Apologies to my dyslexically-inclined readers — or simply those who see what they want to see — who think this post is actually Writing Sex Scenes About the Thing. Didn’t mean to get your hopes up. Stay tuned, though, because this post dwells on something much more forbidden than sex itself. At least in the realm of commercial fiction.
And that’s the point, really.
Sex scenes in your novel or screenplay aren’t really about what you think they are, dyxlexic or not. Which is to say, the good ones are less about the swapping of bodily fluids than they are about the expectations — also known as foreplay — and the setting, context and meaning of a sexual encounter, all of which imbue the ensuing epidermal friction with enough steam to fog a whorehouse window.
Sometimes the best sex scenes have no sex at all. The page turns, the door closes, and the entire thing plays out only in the mind of the reader. And who knows where that may lead.
I know about this subject. In fact, in some circles I’m known for this subject. My first book, which had fewer actual sex scenes than an episode of Six Feet Under, was classified as “erotica” by the major bookclubs, and to this day remains in that dark little corner of some used bookstores. The reason has as much to do with the cover — a hot woman with her wrists delicately bound with a scarf — as it did the fact that my story, while skimping on the coital details, had a truckload of the aforementioned settings, context and accoutrements of love making , including that scarf.
The referrees of sexual fiction.
Truth is, publishers and movie makers are far more lenient toward vanilla-scented sex than they are toward what the masses construe as sexual deviation. They are much more comfortable with violence, torture and death than even the most tame scene involving handcuffs and an enema bag. Or in the case of my book, a character’s fascination with the fetish world — a dramatic device, rather than the point — that happened to get him framed for murder.
There is a significant difference between erotica and a perfectly logical sex scene in a commercial story, just as there is between pornography and the occasional penis on the ceiling of the Sistine Chapel. Pornography is sex without context, sex presented for the sole purpose engorging the glands of readers. Erotica is different in that it does present context and setting, but titillation (is that a root word or a happy coincidence? hmmm…) is nonetheless the primary purpose — dare I say thrust — of the work. It is designed to inflame the mind first, the nether regions second.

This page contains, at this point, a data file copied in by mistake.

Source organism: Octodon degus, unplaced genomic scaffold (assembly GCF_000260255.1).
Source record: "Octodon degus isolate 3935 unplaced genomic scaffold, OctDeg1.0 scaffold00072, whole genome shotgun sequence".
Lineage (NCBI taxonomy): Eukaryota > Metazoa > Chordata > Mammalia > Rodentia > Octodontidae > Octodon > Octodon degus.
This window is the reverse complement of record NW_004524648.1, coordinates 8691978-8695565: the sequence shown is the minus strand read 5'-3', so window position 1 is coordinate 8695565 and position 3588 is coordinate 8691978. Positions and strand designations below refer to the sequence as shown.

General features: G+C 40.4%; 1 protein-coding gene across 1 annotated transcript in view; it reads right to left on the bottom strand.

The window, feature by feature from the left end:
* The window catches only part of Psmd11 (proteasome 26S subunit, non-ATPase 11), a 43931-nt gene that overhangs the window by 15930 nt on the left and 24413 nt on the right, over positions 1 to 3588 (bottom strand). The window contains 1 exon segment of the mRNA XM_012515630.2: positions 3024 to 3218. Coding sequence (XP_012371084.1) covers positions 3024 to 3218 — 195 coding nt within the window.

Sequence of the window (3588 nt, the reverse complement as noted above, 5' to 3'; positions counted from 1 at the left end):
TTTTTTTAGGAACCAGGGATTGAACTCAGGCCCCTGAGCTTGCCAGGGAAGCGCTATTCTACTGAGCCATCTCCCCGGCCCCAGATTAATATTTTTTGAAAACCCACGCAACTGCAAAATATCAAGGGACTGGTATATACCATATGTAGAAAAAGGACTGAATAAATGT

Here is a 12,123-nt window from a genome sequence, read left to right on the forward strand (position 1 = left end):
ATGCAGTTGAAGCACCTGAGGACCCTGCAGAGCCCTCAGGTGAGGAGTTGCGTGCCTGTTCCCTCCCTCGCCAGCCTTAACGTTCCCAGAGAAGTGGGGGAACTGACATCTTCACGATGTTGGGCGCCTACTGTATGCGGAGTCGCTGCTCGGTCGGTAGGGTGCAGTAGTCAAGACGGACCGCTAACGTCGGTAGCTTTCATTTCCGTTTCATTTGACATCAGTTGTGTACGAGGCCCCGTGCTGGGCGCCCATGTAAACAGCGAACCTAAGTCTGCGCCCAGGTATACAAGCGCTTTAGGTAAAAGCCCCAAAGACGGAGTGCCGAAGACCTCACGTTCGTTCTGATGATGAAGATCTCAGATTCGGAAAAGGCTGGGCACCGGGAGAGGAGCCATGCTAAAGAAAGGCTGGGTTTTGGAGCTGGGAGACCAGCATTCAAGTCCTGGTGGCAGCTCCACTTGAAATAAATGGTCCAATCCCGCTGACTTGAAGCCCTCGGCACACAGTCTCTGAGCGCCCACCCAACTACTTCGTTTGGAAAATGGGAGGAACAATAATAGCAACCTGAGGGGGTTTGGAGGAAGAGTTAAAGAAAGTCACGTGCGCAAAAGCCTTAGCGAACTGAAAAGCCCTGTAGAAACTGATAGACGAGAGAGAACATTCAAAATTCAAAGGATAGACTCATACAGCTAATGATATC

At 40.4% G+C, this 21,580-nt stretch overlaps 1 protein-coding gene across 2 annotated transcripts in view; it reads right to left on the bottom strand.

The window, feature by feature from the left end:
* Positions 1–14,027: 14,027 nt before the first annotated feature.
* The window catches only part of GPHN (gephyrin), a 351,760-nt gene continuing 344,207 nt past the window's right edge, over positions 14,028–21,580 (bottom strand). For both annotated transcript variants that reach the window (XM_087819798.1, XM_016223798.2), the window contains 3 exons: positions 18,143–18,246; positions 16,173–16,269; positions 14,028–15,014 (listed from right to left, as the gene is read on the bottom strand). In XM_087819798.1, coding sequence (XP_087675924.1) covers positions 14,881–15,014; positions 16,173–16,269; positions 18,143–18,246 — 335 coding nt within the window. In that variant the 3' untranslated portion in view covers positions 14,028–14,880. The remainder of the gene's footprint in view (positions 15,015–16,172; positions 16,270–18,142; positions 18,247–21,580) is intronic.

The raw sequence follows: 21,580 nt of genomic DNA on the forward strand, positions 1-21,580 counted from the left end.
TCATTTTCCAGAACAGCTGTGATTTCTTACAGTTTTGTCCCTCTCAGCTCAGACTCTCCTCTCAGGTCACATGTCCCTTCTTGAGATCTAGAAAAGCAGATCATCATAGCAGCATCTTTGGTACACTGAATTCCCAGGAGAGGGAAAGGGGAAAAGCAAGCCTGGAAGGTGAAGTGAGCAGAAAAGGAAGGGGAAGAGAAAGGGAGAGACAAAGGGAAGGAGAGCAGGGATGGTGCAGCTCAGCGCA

Effective sex in commercial fiction, regardless of how explicit, always propels the story forward through the introduction of new narrative information and the shifting of context.
If someone happens to get off in the process, so be it, that’s the writer’s call. Just like it was Michelangelo’s call back in the day. Such sexual moments are in service to the story, rather than the point of it.
It’s all in your mind. Then theirs.
The best sex scenes are always, first and foremost, about desire. They are about the forbidden coming to fruition, fantasy coming to reality. They are about minds rather than motion, a triumph of emotional style over biological substance. If you want to spin your reader into a frenzy, make sure the sex in your story is a culmination of needs buried deep within the emotions and dark recesses of the psyche, rather than the inner regions of their loins.
Regarding my my 2004 novel Bait and Switch, I’ve received emails from women telling me that chapter 29 was the most erotic thing they’ve ever read. Not a stitch of clothing was removed, it was just a conversation in the back of a limo between the student and his supposed instructress in the art of seduction. The tables turned, the student became the master, and the woman… well, let’s just say she was speechless.
Sex as a flesh-driven act can be exciting, but it’s almost always common and therefore easily boring. Sex as a mind-driven frenzy is a hard drug, one that requires not a single frame of nudity to light up a reader’s imagination like a Times Square Christmas tree. Set it up and then close the bedroom door. Leave your reader in a voyeuristic state of denial, forcing them to play the scene out for themselves.
There’s a reason the romance genre remains lucrative and eternal. Because the sexual tension that resides at its core is just that. Just make sure what ends up on the cover doesn’t violate the sensibilities of your grandmother, who, history has proven, continues to have a thing for Fabio over blindfolds anyday.